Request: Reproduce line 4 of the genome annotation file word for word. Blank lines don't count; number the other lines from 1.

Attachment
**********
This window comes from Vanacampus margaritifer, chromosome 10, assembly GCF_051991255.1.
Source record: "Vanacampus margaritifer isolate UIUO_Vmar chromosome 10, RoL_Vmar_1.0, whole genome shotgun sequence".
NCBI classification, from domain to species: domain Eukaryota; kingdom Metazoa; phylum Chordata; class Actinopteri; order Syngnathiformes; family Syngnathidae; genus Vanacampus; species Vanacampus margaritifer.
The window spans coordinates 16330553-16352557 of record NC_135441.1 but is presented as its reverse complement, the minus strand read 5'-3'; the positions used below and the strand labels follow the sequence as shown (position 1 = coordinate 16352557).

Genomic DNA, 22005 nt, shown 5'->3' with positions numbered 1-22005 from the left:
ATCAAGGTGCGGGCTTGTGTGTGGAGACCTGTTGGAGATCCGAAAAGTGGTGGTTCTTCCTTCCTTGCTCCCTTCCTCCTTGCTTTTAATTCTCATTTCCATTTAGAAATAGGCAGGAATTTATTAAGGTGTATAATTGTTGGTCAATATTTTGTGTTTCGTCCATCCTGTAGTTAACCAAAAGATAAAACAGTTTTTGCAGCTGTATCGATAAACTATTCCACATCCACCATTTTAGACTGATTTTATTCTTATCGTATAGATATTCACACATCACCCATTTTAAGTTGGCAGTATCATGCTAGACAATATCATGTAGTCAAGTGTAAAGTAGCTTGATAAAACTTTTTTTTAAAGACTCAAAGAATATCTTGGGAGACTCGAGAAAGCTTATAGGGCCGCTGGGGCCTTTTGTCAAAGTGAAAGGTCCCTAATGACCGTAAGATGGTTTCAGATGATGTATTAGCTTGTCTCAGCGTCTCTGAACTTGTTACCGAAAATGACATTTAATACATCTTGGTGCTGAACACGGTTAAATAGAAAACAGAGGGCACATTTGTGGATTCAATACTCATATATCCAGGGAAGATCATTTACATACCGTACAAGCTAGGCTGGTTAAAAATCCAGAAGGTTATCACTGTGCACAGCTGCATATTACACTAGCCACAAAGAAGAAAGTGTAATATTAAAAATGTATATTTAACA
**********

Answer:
The window spans coordinates 16330553-16352557 of record NC_135441.1 but is presented as its reverse complement, the minus strand read 5'-3'; the positions used below and the strand labels follow the sequence as shown (position 1 = coordinate 16352557).